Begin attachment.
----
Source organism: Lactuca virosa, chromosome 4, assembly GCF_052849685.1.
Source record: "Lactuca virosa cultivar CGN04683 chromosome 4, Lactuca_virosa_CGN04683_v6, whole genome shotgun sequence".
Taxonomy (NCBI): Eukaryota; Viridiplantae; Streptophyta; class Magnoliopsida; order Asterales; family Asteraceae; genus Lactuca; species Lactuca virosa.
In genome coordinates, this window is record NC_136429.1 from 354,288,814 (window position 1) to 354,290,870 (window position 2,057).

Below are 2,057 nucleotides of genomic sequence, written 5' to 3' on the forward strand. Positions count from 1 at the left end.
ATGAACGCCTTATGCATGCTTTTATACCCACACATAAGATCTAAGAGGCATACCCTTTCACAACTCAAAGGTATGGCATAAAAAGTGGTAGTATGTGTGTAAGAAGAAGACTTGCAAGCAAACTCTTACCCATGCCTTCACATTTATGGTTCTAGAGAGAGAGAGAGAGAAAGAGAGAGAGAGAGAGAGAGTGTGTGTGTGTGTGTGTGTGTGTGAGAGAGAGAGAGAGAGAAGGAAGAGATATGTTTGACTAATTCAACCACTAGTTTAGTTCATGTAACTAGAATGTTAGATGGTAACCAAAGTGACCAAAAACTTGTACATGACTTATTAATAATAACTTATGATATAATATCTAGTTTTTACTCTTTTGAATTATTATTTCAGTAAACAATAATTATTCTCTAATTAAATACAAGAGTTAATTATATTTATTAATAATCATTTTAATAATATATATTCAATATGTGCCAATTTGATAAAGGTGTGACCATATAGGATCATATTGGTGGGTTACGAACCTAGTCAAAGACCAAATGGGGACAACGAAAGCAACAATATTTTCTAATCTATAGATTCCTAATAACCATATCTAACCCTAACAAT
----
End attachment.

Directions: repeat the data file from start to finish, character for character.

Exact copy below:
Source organism: Lactuca virosa, chromosome 4, assembly GCF_052849685.1.
Source record: "Lactuca virosa cultivar CGN04683 chromosome 4, Lactuca_virosa_CGN04683_v6, whole genome shotgun sequence".
Taxonomy (NCBI): Eukaryota; Viridiplantae; Streptophyta; class Magnoliopsida; order Asterales; family Asteraceae; genus Lactuca; species Lactuca virosa.
In genome coordinates, this window is record NC_136429.1 from 354,288,814 (window position 1) to 354,290,870 (window position 2,057).

Below are 2,057 nucleotides of genomic sequence, written 5' to 3' on the forward strand. Positions count from 1 at the left end.
ATGAACGCCTTATGCATGCTTTTATACCCACACATAAGATCTAAGAGGCATACCCTTTCACAACTCAAAGGTATGGCATAAAAAGTGGTAGTATGTGTGTAAGAAGAAGACTTGCAAGCAAACTCTTACCCATGCCTTCACATTTATGGTTCTAGAGAGAGAGAGAGAGAAAGAGAGAGAGAGAGAGAGAGTGTGTGTGTGTGTGTGTGTGTGTGAGAGAGAGAGAGAGAGAAGGAAGAGATATGTTTGACTAATTCAACCACTAGTTTAGTTCATGTAACTAGAATGTTAGATGGTAACCAAAGTGACCAAAAACTTGTACATGACTTATTAATAATAACTTATGATATAATATCTAGTTTTTACTCTTTTGAATTATTATTTCAGTAAACAATAATTATTCTCTAATTAAATACAAGAGTTAATTATATTTATTAATAATCATTTTAATAATATATATTCAATATGTGCCAATTTGATAAAGGTGTGACCATATAGGATCATATTGGTGGGTTACGAACCTAGTCAAAGACCAAATGGGGACAACGAAAGCAACAATATTTTCTAATCTATAGATTCCTAATAACCATATCTAACCCTAACAAT